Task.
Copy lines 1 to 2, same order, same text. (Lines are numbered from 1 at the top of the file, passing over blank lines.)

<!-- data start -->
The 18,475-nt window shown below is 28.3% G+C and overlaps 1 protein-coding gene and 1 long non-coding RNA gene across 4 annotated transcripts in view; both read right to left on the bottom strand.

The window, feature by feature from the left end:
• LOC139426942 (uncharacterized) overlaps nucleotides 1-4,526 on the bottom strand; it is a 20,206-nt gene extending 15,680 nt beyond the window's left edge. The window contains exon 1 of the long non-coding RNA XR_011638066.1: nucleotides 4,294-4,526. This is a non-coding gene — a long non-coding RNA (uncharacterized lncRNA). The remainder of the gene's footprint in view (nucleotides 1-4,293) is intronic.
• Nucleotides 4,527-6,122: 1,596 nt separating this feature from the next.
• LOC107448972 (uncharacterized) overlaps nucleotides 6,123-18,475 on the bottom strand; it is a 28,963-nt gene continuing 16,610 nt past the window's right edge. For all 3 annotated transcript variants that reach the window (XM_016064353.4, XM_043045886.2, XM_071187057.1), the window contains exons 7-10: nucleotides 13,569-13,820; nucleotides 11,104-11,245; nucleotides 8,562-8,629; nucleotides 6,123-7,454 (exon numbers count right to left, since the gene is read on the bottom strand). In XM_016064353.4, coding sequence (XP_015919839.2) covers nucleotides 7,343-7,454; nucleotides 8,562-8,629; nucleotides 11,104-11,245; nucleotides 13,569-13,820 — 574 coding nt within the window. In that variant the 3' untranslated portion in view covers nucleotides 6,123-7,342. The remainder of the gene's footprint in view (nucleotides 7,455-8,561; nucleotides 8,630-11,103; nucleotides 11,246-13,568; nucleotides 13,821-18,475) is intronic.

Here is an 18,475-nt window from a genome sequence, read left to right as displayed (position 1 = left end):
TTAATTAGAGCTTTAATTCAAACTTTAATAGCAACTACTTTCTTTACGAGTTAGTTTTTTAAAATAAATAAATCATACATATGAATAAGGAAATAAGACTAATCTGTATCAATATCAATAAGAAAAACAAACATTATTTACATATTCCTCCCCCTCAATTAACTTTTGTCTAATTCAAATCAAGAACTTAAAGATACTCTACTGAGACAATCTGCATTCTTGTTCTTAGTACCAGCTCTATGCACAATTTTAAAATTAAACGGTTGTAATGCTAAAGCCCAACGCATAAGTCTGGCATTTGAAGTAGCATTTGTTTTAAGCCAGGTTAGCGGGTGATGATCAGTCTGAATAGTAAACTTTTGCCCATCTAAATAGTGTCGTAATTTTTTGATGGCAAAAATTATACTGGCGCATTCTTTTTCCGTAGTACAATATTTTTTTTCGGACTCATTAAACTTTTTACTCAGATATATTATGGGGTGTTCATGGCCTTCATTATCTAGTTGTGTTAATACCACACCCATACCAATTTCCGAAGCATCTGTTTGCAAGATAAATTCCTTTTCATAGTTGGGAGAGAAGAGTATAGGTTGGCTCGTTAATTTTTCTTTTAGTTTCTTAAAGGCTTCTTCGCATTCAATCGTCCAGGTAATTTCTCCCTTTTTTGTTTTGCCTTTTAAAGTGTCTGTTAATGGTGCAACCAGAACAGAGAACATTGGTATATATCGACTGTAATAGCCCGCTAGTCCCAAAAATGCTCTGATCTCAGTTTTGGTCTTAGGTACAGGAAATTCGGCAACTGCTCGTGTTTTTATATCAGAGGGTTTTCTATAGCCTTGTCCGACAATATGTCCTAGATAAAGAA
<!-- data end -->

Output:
The 18,475-nt window shown below is 28.3% G+C and overlaps 1 protein-coding gene and 1 long non-coding RNA gene across 4 annotated transcripts in view; both read right to left on the bottom strand.

The window, feature by feature from the left end: